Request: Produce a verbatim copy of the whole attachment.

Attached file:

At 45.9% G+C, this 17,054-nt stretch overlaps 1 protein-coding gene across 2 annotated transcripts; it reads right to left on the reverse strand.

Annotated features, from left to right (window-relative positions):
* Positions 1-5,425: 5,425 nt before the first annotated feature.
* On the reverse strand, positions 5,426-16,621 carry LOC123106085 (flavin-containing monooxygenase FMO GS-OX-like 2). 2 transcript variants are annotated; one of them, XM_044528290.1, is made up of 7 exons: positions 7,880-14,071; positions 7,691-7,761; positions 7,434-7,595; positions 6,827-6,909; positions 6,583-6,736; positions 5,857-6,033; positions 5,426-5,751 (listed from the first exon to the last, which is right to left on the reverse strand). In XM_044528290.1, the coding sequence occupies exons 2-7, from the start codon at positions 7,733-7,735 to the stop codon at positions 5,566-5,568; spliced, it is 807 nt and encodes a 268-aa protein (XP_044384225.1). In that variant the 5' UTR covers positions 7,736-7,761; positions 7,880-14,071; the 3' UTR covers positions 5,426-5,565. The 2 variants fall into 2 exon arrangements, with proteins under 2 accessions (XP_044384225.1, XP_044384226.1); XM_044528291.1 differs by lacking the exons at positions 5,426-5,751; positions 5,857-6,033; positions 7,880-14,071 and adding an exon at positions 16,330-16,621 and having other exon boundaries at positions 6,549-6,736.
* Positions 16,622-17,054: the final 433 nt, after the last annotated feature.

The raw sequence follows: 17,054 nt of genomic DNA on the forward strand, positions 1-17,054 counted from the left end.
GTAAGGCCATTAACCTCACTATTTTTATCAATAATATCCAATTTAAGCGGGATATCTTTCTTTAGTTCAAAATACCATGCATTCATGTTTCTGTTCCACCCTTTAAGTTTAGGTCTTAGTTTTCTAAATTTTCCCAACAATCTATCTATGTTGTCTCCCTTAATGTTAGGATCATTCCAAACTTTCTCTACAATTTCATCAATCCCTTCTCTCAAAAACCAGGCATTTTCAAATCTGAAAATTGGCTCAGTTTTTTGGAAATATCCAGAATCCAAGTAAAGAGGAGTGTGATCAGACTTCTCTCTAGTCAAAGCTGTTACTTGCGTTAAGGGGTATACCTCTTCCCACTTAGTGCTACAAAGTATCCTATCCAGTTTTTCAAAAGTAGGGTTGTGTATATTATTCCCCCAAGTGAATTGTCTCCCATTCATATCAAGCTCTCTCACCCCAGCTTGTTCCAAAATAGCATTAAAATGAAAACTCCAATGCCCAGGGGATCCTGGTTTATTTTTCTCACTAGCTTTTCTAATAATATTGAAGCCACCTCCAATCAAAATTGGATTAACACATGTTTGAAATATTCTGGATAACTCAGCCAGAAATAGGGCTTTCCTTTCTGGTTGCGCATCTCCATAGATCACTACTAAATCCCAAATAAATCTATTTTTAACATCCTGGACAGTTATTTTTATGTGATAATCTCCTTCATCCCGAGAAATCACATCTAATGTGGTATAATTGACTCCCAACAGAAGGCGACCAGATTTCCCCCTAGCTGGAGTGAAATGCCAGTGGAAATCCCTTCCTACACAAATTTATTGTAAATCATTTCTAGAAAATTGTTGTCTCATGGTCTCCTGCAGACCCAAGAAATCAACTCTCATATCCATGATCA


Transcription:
At 45.9% G+C, this 17,054-nt stretch overlaps 1 protein-coding gene across 2 annotated transcripts; it reads right to left on the reverse strand.

Annotated features, from left to right (window-relative positions):
* Positions 1-5,425: 5,425 nt before the first annotated feature.
* On the reverse strand, positions 5,426-16,621 carry LOC123106085 (flavin-containing monooxygenase FMO GS-OX-like 2). 2 transcript variants are annotated; one of them, XM_044528290.1, is made up of 7 exons: positions 7,880-14,071; positions 7,691-7,761; positions 7,434-7,595; positions 6,827-6,909; positions 6,583-6,736; positions 5,857-6,033; positions 5,426-5,751 (listed from the first exon to the last, which is right to left on the reverse strand). In XM_044528290.1, the coding sequence occupies exons 2-7, from the start codon at positions 7,733-7,735 to the stop codon at positions 5,566-5,568; spliced, it is 807 nt and encodes a 268-aa protein (XP_044384225.1). In that variant the 5' UTR covers positions 7,736-7,761; positions 7,880-14,071; the 3' UTR covers positions 5,426-5,565. The 2 variants fall into 2 exon arrangements, with proteins under 2 accessions (XP_044384225.1, XP_044384226.1); XM_044528291.1 differs by lacking the exons at positions 5,426-5,751; positions 5,857-6,033; positions 7,880-14,071 and adding an exon at positions 16,330-16,621 and having other exon boundaries at positions 6,549-6,736.
* Positions 16,622-17,054: the final 433 nt, after the last annotated feature.

The raw sequence follows: 17,054 nt of genomic DNA on the forward strand, positions 1-17,054 counted from the left end.
GTAAGGCCATTAACCTCACTATTTTTATCAATAATATCCAATTTAAGCGGGATATCTTTCTTTAGTTCAAAATACCATGCATTCATGTTTCTGTTCCACCCTTTAAGTTTAGGTCTTAGTTTTCTAAATTTTCCCAACAATCTATCTATGTTGTCTCCCTTAATGTTAGGATCATTCCAAACTTTCTCTACAATTTCATCAATCCCTTCTCTCAAAAACCAGGCATTTTCAAATCTGAAAATTGGCTCAGTTTTTTGGAAATATCCAGAATCCAAGTAAAGAGGAGTGTGATCAGACTTCTCTCTAGTCAAAGCTGTTACTTGCGTTAAGGGGTATACCTCTTCCCACTTAGTGCTACAAAGTATCCTATCCAGTTTTTCAAAAGTAGGGTTGTGTATATTATTCCCCCAAGTGAATTGTCTCCCATTCATATCAAGCTCTCTCACCCCAGCTTGTTCCAAAATAGCATTAAAATGAAAACTCCAATGCCCAGGGGATCCTGGTTTATTTTTCTCACTAGCTTTTCTAATAATATTGAAGCCACCTCCAATCAAAATTGGATTAACACATGTTTGAAATATTCTGGATAACTCAGCCAGAAATAGGGCTTTCCTTTCTGGTTGCGCATCTCCATAGATCACTACTAAATCCCAAATAAATCTATTTTTAACATCCTGGACAGTTATTTTTATGTGATAATCTCCTTCATCCCGAGAAATCACATCTAATGTGGTATAATTGACTCCCAACAGAAGGCGACCAGATTTCCCCCTAGCTGGAGTGAAATGCCAGTGGAAATCCCTTCCTACACAAATTTATTGTAAATCATTTCTAGAAAATTGTTGTCTCATGGTCTCCTGCAGACCCAAGAAATCAACTCTCATATCCATGATCA